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A man walks past the headquarters of SNC-Lavalin in Montreal on Nov. 6, 2014.Paul Chiasson/The Canadian Press

SNC-Lavalin Group Inc. is exiting the oil and gas sector and taking more financial charges on contracts in a bid to reassure investors it has all potential problems in hand as the Canadian engineering company speeds up its strategic reinvention after years of crisis.

In a surprise move, Montreal-based SNC-Lavalin said on Tuesday it will sell its its oil and gas unit to Kentech Corporate Holdings Ltd. of the United Arab Emirates. No firm purchase price was disclosed, but SNC said it expects to book a small gain on the sale when the transaction is finalized after taking a fair-value writedown of $260-million to $295-million on the value of the asset.

“Selling the oil and gas business takes a big chunk [of risk] away, and we’re down to what I would call a manageable level of issues,” SNC-Lavalin chief executive officer Ian Edwards told analysts on a conference call. “Our intention here is to be absolutely confident of the provisioning that we’ve made against all these risks so that we can smoothly go forward.”

One year after striking a deal with federal prosecutors to settle a criminal corruption scandal centred on past business dealings in Libya, Mr. Edwards is trying to reshape SNC-Lavalin into a company that delivers predictable profits. He’s ramping up consulting and services work and closing out billions of dollars in higher-risk lump-sum turnkey contracts, in which the company agrees to execute a project for a fixed price and absorb cost overruns.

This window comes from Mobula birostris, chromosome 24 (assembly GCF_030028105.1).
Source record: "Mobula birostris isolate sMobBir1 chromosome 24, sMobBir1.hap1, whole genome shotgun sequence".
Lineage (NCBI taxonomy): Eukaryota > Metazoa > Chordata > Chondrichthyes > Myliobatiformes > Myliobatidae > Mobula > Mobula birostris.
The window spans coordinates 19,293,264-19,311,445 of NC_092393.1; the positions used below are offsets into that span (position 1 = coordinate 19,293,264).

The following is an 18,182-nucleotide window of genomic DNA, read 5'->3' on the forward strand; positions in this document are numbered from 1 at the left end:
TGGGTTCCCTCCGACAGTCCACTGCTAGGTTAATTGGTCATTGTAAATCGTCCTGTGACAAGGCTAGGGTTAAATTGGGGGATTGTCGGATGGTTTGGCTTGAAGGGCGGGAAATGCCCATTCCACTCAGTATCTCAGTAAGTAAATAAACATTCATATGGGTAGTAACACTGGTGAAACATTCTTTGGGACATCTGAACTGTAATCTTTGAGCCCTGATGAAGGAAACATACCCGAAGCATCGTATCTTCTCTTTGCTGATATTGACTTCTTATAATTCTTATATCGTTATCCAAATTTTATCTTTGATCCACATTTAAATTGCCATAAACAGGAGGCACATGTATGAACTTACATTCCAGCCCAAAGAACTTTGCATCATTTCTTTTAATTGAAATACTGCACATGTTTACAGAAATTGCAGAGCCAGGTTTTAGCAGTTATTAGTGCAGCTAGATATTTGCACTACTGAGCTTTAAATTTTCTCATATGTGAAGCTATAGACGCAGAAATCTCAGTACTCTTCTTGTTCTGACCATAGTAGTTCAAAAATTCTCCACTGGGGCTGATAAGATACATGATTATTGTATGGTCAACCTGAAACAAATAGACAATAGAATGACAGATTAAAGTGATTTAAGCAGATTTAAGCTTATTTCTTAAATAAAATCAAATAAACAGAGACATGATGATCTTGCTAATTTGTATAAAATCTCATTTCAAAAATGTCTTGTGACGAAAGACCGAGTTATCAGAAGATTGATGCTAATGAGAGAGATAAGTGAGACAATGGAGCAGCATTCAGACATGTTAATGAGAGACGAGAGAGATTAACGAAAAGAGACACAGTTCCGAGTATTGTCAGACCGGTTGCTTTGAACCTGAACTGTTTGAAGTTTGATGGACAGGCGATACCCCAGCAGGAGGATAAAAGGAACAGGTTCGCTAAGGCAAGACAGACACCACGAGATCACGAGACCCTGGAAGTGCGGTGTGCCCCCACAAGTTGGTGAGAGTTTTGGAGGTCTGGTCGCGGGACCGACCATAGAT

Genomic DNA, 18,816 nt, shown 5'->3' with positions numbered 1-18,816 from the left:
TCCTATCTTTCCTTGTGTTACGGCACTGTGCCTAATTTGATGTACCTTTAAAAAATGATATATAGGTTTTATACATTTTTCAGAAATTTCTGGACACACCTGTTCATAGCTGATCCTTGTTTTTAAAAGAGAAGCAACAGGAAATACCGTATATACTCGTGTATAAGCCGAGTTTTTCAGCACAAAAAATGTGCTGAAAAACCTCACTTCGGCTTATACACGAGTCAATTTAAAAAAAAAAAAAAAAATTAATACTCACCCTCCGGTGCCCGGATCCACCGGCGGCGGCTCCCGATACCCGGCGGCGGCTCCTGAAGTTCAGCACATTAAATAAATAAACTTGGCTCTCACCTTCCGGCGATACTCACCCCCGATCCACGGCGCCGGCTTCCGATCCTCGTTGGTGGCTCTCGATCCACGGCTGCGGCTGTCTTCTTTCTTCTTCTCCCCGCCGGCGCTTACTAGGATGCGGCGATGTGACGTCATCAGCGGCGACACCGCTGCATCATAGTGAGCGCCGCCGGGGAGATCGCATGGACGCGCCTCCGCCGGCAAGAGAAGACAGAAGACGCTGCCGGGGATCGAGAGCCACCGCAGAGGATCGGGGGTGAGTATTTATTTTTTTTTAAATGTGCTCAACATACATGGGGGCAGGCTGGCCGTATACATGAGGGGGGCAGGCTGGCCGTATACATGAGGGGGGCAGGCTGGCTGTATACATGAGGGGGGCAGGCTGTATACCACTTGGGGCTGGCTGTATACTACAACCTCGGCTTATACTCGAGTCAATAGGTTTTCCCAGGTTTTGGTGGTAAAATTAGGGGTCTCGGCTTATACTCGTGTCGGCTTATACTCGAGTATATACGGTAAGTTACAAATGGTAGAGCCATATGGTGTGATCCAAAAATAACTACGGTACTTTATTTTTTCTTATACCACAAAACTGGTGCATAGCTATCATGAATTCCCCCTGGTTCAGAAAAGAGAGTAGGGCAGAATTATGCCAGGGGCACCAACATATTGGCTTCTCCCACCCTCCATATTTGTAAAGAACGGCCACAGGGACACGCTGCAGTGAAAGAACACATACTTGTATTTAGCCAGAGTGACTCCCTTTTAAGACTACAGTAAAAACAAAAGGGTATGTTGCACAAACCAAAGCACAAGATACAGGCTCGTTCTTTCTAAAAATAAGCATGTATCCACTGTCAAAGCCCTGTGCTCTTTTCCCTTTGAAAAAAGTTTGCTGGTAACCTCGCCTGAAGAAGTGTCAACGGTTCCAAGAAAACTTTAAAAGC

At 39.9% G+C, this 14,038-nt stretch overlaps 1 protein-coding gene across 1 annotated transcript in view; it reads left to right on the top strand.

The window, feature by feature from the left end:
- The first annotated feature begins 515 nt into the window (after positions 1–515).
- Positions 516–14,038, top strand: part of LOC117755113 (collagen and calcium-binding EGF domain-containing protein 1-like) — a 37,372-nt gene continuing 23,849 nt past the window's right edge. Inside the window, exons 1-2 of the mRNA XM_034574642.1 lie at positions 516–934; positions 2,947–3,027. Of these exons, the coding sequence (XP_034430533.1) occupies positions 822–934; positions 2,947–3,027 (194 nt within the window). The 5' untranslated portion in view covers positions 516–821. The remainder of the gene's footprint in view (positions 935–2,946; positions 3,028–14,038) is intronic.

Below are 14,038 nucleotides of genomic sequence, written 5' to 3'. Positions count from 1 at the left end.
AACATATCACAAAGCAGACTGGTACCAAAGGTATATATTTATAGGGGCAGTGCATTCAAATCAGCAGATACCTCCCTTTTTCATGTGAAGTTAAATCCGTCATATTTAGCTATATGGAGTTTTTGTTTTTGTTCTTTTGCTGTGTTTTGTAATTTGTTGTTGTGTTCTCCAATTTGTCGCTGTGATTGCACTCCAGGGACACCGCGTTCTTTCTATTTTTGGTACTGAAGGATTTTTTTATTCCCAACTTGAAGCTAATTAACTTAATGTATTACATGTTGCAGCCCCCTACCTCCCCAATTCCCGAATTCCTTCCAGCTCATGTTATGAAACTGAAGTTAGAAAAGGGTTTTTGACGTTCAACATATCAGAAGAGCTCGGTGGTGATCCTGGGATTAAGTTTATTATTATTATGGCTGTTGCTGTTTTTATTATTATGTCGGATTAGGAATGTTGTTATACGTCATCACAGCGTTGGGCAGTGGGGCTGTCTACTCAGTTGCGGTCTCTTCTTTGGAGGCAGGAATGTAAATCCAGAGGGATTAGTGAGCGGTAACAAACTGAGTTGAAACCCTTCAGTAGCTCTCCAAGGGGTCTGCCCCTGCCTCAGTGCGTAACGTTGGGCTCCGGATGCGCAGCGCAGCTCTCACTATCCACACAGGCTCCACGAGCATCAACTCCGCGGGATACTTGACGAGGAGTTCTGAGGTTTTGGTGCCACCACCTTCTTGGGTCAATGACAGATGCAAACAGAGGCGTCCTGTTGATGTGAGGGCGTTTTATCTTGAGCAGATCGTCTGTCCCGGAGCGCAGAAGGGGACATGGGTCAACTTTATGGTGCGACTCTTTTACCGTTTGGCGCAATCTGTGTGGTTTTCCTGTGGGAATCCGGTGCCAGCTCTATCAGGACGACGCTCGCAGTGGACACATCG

The sale to Kentech is a full retreat from oil and gas for SNC-Lavalin, which made a big bet on the industry by buying Kentz Corp. for $2.1-billion in 2014. The company will remain active in the mining sector.

SNC helps oil and gas producers in the Middle East and elsewhere set up and maintain their facilities, but the business has struggled because of the collapse in global oil prices last year and the economic impact of the COVID-19 pandemic. In 2019, SNC took a $1.24-billion writedown on the value of the oil and gas division, citing in part difficulties securing new work in Saudi Arabia because of a rupture in diplomatic relations between Canada and the kingdom.

SNC had been restructuring its oil and gas unit over the past 18 months, closing pieces of it and fixing others, but entertained offers for the assets from interested parties that resulted in a sale, Mr. Edwards said. Kentech will get a business with a work backlog worth $745-million and 7,100 employees, and assume any potential warranties and liabilities.

“[Oil and gas] was going to require a lot of management attention, and this essentially ends that problem,” analyst Chris Murray of ATB Capital Markets said. “For me, zero [net proceeds from a sale] is a good outcome considering what we’re looking at in terms of losses coming up, potential liabilities down the road and the challenges of getting that business back to profitability.”